2017 Nobel Prize – Chemistry

2017 nobel prize chemistry

The Royal Swedish Academy of Sciences has decided to award the Nobel Prize in Chemistry 2017 to

Jacques Dubochet
University of Lausanne, Switzerland

Joachim Frank
Columbia University, New York, USA


Richard Henderson
MRC Laboratory of Molecular Biology, Cambridge, UK

“for developing cryo-electron microscopy for the high-resolution structure determination of biomolecules in solution”

Like its twin the Physics Prize, Chemistry has a few well-known names of past winners such as Ernest RutherfordLinus Pauling, and also Marie Curie (who also won the Physics prize in 1903, hence she is rather unique in that she has received two Nobels, and also her daughter Irene went on to win a Nobel prize as well). However, there are two observations that make the Chemistry award rather different.

The first is infamous. In 1919 they awarded the 1918 prize to Fritz Haber for the Haber-Bosch process, which sounds fine because that helped to feed the world. Unfortunately this was the same guy who was the “father of chemical warfare” and so had spent the previous few years out on the battlefront quite literally slaughtering vast numbers of people. To label this “controversial” does not even begin to describe the reactions at the time, and even to this day the Nobel page description of him brushes most of this under the carpet and does not mention it. He was a very complex character.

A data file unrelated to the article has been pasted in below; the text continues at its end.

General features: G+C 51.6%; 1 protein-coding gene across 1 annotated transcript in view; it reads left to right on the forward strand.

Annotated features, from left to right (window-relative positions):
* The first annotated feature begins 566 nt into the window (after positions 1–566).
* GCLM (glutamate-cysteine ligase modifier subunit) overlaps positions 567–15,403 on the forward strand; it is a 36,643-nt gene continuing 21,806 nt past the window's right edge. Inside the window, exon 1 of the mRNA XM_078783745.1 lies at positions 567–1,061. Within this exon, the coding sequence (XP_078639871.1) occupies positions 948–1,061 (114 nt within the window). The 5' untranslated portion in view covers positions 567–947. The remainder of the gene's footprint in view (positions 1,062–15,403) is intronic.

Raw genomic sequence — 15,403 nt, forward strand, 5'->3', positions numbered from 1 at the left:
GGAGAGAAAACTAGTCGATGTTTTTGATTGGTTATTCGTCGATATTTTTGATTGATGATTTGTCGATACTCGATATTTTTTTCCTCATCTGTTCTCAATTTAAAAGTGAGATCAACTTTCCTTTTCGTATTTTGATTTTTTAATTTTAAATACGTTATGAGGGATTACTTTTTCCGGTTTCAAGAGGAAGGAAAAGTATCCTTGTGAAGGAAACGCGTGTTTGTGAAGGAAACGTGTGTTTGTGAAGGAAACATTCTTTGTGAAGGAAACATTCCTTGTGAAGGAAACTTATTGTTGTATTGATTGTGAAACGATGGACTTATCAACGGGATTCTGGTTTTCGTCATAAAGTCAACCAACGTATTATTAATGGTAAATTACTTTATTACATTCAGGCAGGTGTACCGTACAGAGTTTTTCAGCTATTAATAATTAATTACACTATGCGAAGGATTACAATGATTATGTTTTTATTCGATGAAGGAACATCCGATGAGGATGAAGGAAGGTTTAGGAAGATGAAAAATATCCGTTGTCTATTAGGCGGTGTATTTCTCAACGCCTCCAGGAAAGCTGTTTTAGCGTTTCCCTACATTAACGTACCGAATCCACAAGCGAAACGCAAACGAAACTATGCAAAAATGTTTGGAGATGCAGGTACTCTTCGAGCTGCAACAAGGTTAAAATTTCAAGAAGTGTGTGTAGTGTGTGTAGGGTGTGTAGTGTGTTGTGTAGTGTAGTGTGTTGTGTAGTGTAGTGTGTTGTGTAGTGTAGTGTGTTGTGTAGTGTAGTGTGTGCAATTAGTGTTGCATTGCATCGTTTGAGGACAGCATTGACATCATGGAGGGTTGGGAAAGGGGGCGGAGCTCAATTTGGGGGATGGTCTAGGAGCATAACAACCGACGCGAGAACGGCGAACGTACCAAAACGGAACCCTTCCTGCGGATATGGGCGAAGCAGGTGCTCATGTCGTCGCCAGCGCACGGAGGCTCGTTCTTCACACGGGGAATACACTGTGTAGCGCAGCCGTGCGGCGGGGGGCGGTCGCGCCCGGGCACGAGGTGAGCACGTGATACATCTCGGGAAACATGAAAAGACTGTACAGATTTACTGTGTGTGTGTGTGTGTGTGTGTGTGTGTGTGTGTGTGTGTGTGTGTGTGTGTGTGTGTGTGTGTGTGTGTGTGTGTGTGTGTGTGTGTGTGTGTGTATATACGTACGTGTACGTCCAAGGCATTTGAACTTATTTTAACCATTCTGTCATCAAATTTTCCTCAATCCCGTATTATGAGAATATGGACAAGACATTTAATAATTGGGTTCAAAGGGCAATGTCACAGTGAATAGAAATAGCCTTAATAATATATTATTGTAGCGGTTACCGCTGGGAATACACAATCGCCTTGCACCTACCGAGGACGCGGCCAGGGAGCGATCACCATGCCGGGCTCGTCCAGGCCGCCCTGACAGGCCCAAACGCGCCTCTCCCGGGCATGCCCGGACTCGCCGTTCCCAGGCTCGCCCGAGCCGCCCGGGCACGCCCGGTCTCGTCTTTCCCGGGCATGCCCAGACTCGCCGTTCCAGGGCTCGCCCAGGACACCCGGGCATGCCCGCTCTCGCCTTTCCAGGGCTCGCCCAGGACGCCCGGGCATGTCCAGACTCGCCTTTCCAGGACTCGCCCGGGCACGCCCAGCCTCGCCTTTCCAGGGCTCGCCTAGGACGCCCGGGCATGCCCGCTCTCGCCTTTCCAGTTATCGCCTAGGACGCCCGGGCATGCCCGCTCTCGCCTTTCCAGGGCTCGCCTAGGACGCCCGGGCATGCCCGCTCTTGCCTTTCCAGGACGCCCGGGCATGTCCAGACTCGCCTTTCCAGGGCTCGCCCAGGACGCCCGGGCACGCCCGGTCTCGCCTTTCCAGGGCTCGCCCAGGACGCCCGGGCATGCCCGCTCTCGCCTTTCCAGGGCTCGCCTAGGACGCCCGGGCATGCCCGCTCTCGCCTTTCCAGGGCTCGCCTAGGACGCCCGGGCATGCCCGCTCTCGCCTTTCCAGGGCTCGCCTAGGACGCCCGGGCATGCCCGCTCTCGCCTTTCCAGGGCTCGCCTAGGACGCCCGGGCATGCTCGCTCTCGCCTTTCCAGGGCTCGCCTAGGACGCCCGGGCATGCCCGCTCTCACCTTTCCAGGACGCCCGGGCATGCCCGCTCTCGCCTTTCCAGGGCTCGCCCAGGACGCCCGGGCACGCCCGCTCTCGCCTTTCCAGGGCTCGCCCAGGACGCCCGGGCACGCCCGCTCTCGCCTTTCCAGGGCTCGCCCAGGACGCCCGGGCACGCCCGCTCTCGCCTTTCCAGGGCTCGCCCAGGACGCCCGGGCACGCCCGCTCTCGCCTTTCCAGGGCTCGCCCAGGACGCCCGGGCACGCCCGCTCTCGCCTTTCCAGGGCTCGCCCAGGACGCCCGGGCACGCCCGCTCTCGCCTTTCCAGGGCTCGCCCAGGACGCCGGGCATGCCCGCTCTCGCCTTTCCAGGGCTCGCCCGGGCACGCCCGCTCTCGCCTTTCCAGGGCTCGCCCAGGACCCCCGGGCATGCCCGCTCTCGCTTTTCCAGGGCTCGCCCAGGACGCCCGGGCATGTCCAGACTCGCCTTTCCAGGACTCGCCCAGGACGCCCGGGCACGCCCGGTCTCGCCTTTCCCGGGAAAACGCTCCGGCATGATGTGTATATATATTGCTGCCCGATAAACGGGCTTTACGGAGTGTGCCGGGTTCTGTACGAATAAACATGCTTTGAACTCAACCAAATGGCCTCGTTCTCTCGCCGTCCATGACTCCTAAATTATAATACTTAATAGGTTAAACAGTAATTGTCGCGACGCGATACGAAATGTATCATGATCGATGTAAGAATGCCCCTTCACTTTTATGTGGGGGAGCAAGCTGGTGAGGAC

The fascinating bit, the part that is wholly appropriate in the context of 2017, is that often in the past decade or two, they have been granting the Chemistry award for things that are not actually Chemistry at all but instead biology. For example, 2015 for DNA repair, 2012 for G-protein-coupled receptors, and 2009 for ribosome. Why is Chemistry not actually for just Chemistry? Well basically because the Nobel awards are constrained by Nobel’s will and so they need to run things within that remit, yet also widen the scope a bit to reflect what is actually happening in science today.

So again now in 2017 the award is once again within the context of Molecular Biology and not strictly Chemistry at all.

(Details below have been grabbed from the official press release)

Who are the winners this year?

They are Biologists and not Chemists.

Jacques Dubochet, born 1942 in Aigle, Switzerland. Ph.D. 1973, University of Geneva and University of Basel, Switzerland. Honorary Professor of Biophysics, University of Lausanne, Switzerland.

Joachim Frank, born 1940 in Siegen, Germany. Ph.D. 1970, Technical University of Munich, Germany. Professor of Biochemistry and Molecular Biophysics and of Biological Sciences, Columbia University, New York, USA.

Richard Henderson, born 1945 in Edinburgh, Scotland. Ph.D. 1969, Cambridge University, UK. Programme Leader, MRC Laboratory of Molecular Biology, Cambridge, UK.

What did they do to be granted this award?

Cool microscope technology revolutionises biochemistry

(Side note: That is “cool” as in, very low temperatures, and is not simply telling you that it is very interesting)